The differences between the richest and poorest jumped in thirty years, reaching a record level in the OECD. France is
average, but inequalities have progressed since 2007.
The conclusion is clear: income inequality between rich and poor has never been as high qu’aujourd ‘ hui in most OECD countries and are now at their highest level in thirty years. In a report released Thursday, the organization of the Muette castle stresses that “in the 34 countries in the OECD, the 10% richest of the population have incomes 9.6 times higher than that of the poorest 10%. This gap was 7.1 times in 1980 and 9.1 times in the 2000s, “ the document says. This time entitled “In Our why fewer inequalities benefit everyone”, that is the third report since 2008 to deal with this subject, a sign that the issue is taken very seriously.
From the Gini coefficient, which measures inequality – zero corresponding to the total uniformity and one absolute inequality – the report shows that average countries OECD stood at 0,315 (0,285 in 1985, with OECD 22). France is in the average, but with the peculiarity of having seen inequality accelerated sharply since 2007. Unlike Germany which, from 2000 to 2007, has increased income gaps and stabilization. The UK does not appear good student with a Gini coefficient still well above the average for the last thirty years. The gap between the fringe of the rich and the poor is 1 to 10. The deteriorating trend is as clear in the US where the Gini coefficient is now at 0.4. The emerging side, some countries such as Turkey, Mexico or Chile now approaching 0.5. Growing, these developing countries are proving more egalitarian than their neighbors emerged. But some, like China, are beginning to see the gaps stabilize, while others, such as Brazil, seeing the same shrink.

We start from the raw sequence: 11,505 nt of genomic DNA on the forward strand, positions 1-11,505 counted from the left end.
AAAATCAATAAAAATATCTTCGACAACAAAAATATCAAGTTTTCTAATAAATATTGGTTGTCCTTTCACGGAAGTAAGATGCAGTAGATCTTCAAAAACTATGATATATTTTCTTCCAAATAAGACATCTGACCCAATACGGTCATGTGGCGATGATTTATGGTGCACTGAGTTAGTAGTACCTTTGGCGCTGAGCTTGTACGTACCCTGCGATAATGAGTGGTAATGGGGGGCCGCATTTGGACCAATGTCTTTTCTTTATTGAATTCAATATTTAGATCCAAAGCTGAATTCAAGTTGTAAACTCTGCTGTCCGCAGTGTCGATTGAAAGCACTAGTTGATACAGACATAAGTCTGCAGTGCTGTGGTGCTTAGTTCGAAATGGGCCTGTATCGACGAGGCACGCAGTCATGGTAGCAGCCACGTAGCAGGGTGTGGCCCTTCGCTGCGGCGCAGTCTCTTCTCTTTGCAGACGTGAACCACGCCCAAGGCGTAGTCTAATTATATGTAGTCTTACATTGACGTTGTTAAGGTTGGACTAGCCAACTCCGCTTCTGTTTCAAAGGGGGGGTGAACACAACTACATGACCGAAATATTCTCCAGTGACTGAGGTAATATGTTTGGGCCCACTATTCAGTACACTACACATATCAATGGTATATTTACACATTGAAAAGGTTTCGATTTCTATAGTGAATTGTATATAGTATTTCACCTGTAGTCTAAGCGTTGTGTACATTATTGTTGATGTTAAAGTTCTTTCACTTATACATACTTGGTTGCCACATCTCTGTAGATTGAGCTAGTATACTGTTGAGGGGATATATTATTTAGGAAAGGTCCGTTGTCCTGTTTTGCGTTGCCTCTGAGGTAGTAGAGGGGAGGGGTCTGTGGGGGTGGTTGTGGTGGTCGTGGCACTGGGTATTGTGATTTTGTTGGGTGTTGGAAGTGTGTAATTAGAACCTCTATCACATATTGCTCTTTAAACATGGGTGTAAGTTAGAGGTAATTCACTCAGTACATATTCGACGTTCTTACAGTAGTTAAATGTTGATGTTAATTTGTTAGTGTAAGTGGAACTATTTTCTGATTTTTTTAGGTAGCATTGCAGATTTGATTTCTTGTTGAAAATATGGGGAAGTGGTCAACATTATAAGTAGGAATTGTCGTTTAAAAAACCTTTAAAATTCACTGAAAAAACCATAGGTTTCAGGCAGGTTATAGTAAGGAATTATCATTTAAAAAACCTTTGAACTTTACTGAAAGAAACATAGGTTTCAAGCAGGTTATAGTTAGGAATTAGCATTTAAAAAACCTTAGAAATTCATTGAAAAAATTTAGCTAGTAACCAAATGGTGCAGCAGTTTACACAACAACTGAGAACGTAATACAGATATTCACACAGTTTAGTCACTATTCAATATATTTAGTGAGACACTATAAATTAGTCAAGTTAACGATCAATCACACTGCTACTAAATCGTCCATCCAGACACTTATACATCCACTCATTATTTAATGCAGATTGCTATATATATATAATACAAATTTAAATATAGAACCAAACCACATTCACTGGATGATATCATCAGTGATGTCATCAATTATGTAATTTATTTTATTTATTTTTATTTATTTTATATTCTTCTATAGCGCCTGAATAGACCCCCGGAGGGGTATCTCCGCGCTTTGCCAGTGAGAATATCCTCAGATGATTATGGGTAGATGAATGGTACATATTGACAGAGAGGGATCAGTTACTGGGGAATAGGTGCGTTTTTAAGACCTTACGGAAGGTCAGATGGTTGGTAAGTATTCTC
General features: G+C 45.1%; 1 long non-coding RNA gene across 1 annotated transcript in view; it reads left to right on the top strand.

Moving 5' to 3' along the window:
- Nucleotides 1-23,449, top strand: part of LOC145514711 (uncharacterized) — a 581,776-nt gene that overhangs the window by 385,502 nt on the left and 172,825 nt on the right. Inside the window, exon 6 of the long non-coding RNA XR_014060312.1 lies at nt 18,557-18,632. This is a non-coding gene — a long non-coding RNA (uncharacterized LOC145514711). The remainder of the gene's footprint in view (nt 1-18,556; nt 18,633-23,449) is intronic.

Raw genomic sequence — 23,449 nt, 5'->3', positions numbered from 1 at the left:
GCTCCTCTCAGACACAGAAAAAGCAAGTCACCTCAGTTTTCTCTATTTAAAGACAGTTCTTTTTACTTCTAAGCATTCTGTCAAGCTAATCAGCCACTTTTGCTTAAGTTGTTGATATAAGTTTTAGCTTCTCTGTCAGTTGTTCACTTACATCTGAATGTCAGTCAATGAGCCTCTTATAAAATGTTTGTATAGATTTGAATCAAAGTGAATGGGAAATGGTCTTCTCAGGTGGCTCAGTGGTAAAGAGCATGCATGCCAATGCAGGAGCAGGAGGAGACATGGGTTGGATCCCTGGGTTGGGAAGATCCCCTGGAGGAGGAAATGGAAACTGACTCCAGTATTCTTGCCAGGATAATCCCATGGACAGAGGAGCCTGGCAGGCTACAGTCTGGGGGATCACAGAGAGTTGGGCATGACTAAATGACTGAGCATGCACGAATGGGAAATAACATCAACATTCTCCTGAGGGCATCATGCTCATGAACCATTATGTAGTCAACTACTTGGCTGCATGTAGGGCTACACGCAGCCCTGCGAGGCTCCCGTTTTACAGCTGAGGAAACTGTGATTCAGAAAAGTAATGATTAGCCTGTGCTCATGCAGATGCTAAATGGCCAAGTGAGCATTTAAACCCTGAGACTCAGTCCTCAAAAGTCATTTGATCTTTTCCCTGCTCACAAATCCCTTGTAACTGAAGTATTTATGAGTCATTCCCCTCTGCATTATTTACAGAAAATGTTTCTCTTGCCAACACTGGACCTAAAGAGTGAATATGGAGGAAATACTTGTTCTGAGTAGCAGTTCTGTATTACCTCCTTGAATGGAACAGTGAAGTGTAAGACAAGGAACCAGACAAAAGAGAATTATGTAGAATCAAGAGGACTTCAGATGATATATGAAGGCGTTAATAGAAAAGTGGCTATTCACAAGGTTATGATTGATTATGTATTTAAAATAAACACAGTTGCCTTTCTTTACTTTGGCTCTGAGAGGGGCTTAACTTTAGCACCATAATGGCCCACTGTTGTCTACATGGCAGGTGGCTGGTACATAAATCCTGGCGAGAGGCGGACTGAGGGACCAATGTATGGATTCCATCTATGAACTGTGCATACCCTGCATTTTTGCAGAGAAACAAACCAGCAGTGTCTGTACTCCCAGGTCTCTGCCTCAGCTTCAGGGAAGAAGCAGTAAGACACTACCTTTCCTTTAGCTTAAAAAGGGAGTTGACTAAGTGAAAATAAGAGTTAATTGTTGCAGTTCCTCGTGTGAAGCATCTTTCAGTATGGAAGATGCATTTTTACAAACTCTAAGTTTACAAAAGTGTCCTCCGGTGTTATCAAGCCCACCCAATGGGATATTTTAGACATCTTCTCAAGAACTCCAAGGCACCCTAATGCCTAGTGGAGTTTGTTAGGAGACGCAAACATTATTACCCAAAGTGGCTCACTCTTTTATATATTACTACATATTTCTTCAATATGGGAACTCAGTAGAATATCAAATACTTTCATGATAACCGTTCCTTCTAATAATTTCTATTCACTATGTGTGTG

“We have reached a critical point. Inequality in OECD countries have never been higher since we measure “, said Secretary General of the organization, Angel Gurría, presenting the report. There is a danger because the impact of inequality not only affects social cohesion but also hurts growth. “By not addressing the problem of inequality, governments weaken the social fabric in their countries and undermine their long-term economic growth,” says the Secretary General.
To reduce inequality and stimulate growth, the OECD recommends that governments promote equality between men and women in employment, increase access to more stable jobs and encourage investment in education and training. Redistribution through the tax is also an effective way to reduce inequalities, the report added.
Between 1995 and 2013, more than half of the jobs created in the OECD countries were part-time, fixed-term contract or self-employed fell. More than half of temporary jobs were held by less than thirty years. As for women, the likelihood that paid employment is 16% lower than men’s, and their salaries are 15% lower than those of men.